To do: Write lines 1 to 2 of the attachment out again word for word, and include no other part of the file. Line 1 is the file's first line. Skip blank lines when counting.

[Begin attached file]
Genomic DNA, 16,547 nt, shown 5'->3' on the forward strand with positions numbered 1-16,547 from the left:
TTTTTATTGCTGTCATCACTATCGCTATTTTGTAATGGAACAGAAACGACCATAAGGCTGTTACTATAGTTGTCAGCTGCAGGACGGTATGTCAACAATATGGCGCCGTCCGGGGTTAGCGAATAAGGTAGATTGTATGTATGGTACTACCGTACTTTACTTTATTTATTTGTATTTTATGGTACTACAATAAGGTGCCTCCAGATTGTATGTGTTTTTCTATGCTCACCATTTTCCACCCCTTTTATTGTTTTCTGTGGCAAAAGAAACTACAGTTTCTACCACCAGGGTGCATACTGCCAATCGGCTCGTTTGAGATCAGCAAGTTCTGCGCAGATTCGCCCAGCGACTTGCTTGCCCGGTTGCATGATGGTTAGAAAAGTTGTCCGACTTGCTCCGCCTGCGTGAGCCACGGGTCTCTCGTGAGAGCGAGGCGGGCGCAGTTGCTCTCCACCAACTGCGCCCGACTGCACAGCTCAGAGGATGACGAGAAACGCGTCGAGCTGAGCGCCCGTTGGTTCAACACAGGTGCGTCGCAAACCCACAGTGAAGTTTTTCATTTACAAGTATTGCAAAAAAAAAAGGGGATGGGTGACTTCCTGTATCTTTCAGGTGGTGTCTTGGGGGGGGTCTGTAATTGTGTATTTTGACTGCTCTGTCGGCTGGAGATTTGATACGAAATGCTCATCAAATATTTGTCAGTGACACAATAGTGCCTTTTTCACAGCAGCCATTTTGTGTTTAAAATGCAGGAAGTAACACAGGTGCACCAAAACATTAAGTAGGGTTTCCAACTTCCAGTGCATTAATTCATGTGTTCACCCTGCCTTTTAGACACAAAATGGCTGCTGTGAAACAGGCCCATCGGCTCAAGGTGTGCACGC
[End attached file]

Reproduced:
Genomic DNA, 16,547 nt, shown 5'->3' on the forward strand with positions numbered 1-16,547 from the left:
TTTTTATTGCTGTCATCACTATCGCTATTTTGTAATGGAACAGAAACGACCATAAGGCTGTTACTATAGTTGTCAGCTGCAGGACGGTATGTCAACAATATGGCGCCGTCCGGGGTTAGCGAATAAGGTAGATTGTATGTATGGTACTACCGTACTTTACTTTATTTATTTGTATTTTATGGTACTACAATAAGGTGCCTCCAGATTGTATGTGTTTTTCTATGCTCACCATTTTCCACCCCTTTTATTGTTTTCTGTGGCAAAAGAAACTACAGTTTCTACCACCAGGGTGCATACTGCCAATCGGCTCGTTTGAGATCAGCAAGTTCTGCGCAGATTCGCCCAGCGACTTGCTTGCCCGGTTGCATGATGGTTAGAAAAGTTGTCCGACTTGCTCCGCCTGCGTGAGCCACGGGTCTCTCGTGAGAGCGAGGCGGGCGCAGTTGCTCTCCACCAACTGCGCCCGACTGCACAGCTCAGAGGATGACGAGAAACGCGTCGAGCTGAGCGCCCGTTGGTTCAACACAGGTGCGTCGCAAACCCACAGTGAAGTTTTTCATTTACAAGTATTGCAAAAAAAAAAGGGGATGGGTGACTTCCTGTATCTTTCAGGTGGTGTCTTGGGGGGGGTCTGTAATTGTGTATTTTGACTGCTCTGTCGGCTGGAGATTTGATACGAAATGCTCATCAAATATTTGTCAGTGACACAATAGTGCCTTTTTCACAGCAGCCATTTTGTGTTTAAAATGCAGGAAGTAACACAGGTGCACCAAAACATTAAGTAGGGTTTCCAACTTCCAGTGCATTAATTCATGTGTTCACCCTGCCTTTTAGACACAAAATGGCTGCTGTGAAACAGGCCCATCGGCTCAAGGTGTGCACGC